The first “One Librarian, One Reference” (#1Lib1Ref) campaign was launched in January 2016 to celebrate the 15th birthday of Wikipedia. The organizers asked librarians to “Imagine a World where Every Librarian Added One More Reference to Wikipedia.” Librarians were invited to become contributors to Wikipedia through a small first edit that was perfectly aligned with their purpose, knowledge, and skills.
Since then, #1Lib1Ref has grown from a primarily English-language initiative to a twice-annual campaign with support for more than 50 languages. Organizers around the world have made it their own, localizing the identity and timing (e.g. #1Bib1Ref in Latin America), experimenting with themes (e.g. human rights and gender), and developing the campaign into a more robust professional development opportunity (e.g. African Librarians Week). Recent campaigns have started to experiment with new tasks.
Organizers have also faced local challenges and resistance. Some report that the campaign is perceived to have regressive gender dynamics, inviting a feminized profession (librarians) to clean up after predominantly male Wikipedia editors. Others talk about the difficulty of overcoming internalized censorship in post-communist society. While the campaign is growing in some regions, the numbers are down elsewhere.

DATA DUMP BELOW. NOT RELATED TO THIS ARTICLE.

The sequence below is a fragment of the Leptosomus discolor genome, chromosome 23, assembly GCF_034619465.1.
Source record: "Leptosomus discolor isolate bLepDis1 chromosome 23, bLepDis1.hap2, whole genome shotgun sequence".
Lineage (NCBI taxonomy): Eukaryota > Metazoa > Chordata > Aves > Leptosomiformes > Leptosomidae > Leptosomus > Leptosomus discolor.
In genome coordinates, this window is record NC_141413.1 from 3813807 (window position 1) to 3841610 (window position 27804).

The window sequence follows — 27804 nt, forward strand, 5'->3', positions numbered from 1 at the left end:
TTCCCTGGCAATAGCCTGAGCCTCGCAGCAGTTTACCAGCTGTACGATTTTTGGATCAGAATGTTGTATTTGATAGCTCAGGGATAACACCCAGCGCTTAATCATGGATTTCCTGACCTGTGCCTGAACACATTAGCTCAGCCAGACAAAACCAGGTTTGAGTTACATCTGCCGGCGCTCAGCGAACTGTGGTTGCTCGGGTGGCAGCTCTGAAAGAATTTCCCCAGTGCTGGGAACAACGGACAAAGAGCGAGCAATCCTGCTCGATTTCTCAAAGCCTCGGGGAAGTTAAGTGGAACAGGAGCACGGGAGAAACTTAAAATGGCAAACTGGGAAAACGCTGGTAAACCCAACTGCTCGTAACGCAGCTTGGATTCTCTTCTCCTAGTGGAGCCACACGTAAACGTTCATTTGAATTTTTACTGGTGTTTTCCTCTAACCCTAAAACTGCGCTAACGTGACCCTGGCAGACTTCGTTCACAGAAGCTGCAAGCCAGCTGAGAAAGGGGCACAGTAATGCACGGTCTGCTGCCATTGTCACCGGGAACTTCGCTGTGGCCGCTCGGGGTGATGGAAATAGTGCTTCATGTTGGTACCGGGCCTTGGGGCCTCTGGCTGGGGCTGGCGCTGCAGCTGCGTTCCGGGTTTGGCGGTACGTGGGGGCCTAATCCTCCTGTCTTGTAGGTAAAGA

Finally, advocacy itself is a tactic. The African Librarians Week campaign called on librarians to represent their country by posting to social media. Having so many librarians sharing their dual identity as ‘Wikibrarians’ helps to build the reputation of our projects and bring in more readers and contributors.
Most of the challenges related to how we articulate the benefit of the campaign to librarians. How does 1Lib1ref develop librarians’ digital literacy and career opportunities, raise awareness of their collections, improve their service for researchers and local users, or support their institution? And how do you bring contributors back, year after year?
Participants also noted the need for better campaign tools and they want to measure the quality of contribution, not just the quantity of contribution.
There was a lot of discussion about who makes the invitation, with proposals to bolster the campaign through outreach to decision makers for the library sector, for example, government, professional bodies, and leadership at the biggest institutions. Participants also thought it was important to encourage librarians to use their own collection resources and tools, to make the campaign more accessible and impactful for them.